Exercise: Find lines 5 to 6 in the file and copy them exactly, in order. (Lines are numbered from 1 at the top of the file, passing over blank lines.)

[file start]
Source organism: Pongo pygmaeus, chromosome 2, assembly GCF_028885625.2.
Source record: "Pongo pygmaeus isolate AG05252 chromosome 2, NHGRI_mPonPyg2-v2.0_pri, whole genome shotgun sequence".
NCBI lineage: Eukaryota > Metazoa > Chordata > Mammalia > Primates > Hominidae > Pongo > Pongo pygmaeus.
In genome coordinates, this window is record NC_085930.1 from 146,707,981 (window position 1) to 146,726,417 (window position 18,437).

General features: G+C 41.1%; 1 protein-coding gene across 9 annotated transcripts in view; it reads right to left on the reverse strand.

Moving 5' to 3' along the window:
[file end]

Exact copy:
General features: G+C 41.1%; 1 protein-coding gene across 9 annotated transcripts in view; it reads right to left on the reverse strand.

Moving 5' to 3' along the window: